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No Courts he faw, no suits would ever try,
404 Who sprung from Kings shall know less joy than I.
O Friend ! may each domestic bliss be thine !
And of myself, too, something must I say?
Preserve him social, chearful, and serene,
VER. 417. And just as rich as when he serv’d a Queen.) An honest compliment to his Friend's real and unaffected disinterestedness, when he was the favourite Physician of Queen Anne.
Ver. 418. A. Whether this blefling, &c.] He makes his friend close the Dialogue with a sentiment very expreffive of that religious resignation, which was the Character both of his temper, and his piety.
HE Occasion of publishing these Imitations
was the Clamour rais’d on some of my EpiAlles. An Answer from Horace was both more full, and of more Dignity, than any I could have made in my own person; and the Example of much greater Freedom in so eminent a Divine as Dr. Donne, seem'd a proof with what indignation and contempt a Chriftian may treat Vice or Folly, in ever so low, or ever so high a Station. Both these Authors were acceptable to the Princes and Ministers under whom they lived. The Satires of Dr. Donne I versifyed, at the desire of the Earl of Oxford while he was Lord Treasurer, and of the Duke of Shrewsbury who had been Secretary of State ; neither of whom look'd upon a Satire on Vicious Courts as any Reflection on those they serv'd in. And indeed there is not in the world a greater error, than that which Fools are so apt to fall into, and Knaves with good reason to encourage, the mistaking a Satirist for a Libeller ; whereas to a true Satirift nothing is so odious as a Libeller, for the same reason as to a man truly vir. tuous nothing is so hateful as à Hypocrite.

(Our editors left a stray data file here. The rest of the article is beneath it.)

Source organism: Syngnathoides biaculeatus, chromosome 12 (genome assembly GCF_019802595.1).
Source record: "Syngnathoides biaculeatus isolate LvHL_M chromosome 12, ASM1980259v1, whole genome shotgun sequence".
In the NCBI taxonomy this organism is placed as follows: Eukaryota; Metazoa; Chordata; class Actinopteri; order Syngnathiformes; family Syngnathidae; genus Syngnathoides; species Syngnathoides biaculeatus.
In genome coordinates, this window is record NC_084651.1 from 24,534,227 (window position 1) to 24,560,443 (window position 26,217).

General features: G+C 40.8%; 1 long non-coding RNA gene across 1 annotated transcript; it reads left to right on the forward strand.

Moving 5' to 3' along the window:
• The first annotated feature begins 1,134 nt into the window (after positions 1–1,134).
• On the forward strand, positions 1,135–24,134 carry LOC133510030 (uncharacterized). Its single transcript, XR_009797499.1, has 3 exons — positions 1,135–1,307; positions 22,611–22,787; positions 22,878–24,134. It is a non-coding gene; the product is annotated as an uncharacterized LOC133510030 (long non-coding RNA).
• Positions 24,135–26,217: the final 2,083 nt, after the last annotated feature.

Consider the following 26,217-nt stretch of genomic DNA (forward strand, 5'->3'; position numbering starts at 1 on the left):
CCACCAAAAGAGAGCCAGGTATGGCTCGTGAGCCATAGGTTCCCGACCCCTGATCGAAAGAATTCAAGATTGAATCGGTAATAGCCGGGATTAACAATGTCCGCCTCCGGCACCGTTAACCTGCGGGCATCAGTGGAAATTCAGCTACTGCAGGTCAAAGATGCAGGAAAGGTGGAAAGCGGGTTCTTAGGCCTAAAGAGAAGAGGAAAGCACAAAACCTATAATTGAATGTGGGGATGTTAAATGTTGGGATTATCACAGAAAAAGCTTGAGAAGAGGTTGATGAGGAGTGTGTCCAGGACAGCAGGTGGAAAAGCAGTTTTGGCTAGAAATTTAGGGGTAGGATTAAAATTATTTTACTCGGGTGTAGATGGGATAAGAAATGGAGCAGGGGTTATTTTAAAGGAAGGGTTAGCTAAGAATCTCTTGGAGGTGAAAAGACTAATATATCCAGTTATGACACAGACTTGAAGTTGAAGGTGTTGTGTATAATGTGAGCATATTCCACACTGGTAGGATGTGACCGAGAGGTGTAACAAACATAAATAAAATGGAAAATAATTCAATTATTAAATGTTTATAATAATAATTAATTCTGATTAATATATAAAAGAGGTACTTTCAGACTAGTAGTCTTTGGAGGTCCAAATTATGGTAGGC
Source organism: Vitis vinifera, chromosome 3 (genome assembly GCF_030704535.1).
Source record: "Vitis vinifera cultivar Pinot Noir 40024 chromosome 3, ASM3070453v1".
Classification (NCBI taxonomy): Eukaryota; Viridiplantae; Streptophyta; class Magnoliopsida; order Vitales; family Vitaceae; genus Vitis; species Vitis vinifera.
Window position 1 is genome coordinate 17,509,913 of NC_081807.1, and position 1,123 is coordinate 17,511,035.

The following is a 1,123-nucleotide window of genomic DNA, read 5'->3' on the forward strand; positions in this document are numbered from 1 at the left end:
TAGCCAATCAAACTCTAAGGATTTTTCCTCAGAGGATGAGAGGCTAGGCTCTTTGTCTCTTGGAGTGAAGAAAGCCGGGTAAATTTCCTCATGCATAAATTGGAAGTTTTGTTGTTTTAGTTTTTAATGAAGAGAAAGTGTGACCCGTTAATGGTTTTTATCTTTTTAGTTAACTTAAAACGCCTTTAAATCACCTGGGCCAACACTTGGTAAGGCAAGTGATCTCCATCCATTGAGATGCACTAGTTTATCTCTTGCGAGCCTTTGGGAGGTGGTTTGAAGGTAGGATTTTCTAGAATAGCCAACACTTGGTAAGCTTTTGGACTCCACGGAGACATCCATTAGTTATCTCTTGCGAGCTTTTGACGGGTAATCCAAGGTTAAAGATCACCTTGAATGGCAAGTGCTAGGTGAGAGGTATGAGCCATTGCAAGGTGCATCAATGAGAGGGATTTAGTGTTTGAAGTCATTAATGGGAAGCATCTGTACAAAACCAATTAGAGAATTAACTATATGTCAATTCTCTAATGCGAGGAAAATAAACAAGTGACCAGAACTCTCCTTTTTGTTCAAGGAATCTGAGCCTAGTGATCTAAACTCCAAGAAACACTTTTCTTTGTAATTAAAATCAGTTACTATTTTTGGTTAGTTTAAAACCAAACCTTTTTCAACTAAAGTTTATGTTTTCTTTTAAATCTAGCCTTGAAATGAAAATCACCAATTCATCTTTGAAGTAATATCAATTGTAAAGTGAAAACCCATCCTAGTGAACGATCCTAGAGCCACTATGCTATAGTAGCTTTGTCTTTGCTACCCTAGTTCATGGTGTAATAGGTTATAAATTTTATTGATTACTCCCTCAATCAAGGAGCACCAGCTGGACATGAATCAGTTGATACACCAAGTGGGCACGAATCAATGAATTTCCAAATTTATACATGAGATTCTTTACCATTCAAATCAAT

Uni aequus Virtuti atque ejus Amicis. P.